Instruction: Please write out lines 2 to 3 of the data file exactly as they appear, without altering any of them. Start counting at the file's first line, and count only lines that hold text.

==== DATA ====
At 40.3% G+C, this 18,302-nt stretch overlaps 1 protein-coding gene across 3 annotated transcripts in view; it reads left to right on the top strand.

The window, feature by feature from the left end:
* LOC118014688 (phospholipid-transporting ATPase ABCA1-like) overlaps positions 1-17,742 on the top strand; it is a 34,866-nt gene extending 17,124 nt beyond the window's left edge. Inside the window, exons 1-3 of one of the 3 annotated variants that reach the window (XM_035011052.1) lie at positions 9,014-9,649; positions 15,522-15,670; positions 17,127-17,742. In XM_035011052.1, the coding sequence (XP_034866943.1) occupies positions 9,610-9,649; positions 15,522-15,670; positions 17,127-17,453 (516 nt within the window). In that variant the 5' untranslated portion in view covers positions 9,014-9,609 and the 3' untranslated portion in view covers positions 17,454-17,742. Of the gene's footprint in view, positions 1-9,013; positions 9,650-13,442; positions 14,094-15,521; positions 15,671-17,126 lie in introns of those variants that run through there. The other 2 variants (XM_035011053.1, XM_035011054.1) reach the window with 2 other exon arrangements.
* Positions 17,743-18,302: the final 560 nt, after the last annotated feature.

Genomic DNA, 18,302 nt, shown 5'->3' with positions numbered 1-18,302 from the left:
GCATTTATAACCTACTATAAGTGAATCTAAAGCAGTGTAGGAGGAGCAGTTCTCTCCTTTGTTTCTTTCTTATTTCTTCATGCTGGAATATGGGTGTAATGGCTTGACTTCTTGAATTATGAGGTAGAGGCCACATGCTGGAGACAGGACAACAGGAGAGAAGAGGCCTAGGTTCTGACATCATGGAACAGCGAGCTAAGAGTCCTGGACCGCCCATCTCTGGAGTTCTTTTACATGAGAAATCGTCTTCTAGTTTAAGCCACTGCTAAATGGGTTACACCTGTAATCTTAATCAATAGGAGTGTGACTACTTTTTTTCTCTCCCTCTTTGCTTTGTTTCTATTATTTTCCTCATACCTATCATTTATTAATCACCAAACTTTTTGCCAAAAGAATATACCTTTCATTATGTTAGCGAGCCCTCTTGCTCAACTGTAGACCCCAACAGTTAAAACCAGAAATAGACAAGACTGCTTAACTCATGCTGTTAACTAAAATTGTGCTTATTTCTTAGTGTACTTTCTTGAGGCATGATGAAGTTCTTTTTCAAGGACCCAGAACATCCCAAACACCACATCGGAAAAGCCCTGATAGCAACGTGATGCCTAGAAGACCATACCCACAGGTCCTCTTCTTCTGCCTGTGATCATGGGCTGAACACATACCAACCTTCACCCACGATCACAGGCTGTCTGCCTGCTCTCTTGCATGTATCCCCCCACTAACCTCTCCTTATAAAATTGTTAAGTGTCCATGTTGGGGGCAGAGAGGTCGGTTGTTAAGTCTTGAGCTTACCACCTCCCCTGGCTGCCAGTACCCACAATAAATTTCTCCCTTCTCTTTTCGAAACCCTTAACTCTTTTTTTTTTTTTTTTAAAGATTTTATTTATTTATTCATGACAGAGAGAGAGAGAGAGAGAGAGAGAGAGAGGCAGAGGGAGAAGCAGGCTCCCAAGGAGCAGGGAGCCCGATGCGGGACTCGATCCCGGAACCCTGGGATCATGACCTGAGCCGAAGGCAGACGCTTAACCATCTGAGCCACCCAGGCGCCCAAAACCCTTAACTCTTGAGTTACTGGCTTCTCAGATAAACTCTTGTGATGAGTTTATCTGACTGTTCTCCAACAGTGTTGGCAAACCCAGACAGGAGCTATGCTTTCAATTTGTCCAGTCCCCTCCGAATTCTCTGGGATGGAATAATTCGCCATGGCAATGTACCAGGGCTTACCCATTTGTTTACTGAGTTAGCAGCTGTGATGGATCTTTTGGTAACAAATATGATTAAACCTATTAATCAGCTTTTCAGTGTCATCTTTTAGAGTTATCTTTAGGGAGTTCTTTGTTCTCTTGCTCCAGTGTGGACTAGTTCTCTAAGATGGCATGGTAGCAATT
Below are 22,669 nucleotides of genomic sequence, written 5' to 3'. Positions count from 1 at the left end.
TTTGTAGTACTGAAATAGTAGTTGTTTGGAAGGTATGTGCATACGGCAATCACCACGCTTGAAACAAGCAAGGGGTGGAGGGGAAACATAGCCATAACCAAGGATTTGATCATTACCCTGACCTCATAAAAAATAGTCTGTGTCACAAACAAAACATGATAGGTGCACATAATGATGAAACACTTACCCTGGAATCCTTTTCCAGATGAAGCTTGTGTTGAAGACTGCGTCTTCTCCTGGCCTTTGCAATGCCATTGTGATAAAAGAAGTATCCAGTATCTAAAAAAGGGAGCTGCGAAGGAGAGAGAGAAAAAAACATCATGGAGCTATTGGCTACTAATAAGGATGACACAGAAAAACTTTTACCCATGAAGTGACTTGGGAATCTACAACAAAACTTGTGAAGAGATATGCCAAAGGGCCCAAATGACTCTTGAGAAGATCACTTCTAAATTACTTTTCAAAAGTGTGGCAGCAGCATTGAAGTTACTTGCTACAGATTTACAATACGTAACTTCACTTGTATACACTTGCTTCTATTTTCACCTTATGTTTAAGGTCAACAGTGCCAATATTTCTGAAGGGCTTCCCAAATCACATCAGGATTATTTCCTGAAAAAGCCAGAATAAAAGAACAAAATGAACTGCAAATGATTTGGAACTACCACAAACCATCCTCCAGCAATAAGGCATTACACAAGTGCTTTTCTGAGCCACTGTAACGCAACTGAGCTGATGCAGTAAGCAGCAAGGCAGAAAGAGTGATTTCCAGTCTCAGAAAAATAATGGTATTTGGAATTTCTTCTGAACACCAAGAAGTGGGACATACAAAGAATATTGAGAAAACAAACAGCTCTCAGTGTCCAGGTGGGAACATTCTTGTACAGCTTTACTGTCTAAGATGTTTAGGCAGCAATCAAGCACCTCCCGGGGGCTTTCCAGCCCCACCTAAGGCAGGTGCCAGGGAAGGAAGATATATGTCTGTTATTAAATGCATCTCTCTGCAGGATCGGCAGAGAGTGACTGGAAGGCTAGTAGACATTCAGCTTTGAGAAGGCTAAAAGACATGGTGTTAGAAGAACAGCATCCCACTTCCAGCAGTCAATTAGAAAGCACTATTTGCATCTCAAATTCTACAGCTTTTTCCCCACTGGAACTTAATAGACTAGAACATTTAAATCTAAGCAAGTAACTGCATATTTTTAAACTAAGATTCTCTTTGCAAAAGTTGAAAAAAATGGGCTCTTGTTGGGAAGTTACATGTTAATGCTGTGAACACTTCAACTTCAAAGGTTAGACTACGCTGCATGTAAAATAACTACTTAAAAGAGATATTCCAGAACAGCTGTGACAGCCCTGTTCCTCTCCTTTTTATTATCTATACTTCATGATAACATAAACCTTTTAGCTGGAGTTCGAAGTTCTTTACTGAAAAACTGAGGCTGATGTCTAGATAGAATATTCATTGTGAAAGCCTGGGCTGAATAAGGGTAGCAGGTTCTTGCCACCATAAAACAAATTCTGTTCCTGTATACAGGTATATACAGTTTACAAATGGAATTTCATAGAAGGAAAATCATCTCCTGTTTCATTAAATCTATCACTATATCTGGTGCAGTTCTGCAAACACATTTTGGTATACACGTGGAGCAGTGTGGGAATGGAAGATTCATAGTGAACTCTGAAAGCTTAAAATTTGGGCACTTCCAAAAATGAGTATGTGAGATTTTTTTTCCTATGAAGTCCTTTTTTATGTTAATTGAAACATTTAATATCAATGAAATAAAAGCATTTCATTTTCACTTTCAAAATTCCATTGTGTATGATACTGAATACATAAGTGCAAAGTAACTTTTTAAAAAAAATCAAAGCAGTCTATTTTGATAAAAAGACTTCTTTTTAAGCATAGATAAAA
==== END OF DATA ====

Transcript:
The window, feature by feature from the left end:
* LOC118014688 (phospholipid-transporting ATPase ABCA1-like) overlaps positions 1-17,742 on the top strand; it is a 34,866-nt gene extending 17,124 nt beyond the window's left edge. Inside the window, exons 1-3 of one of the 3 annotated variants that reach the window (XM_035011052.1) lie at positions 9,014-9,649; positions 15,522-15,670; positions 17,127-17,742. In XM_035011052.1, the coding sequence (XP_034866943.1) occupies positions 9,610-9,649; positions 15,522-15,670; positions 17,127-17,453 (516 nt within the window). In that variant the 5' untranslated portion in view covers positions 9,014-9,609 and the 3' untranslated portion in view covers positions 17,454-17,742. Of the gene's footprint in view, positions 1-9,013; positions 9,650-13,442; positions 14,094-15,521; positions 15,671-17,126 lie in introns of those variants that run through there. The other 2 variants (XM_035011053.1, XM_035011054.1) reach the window with 2 other exon arrangements.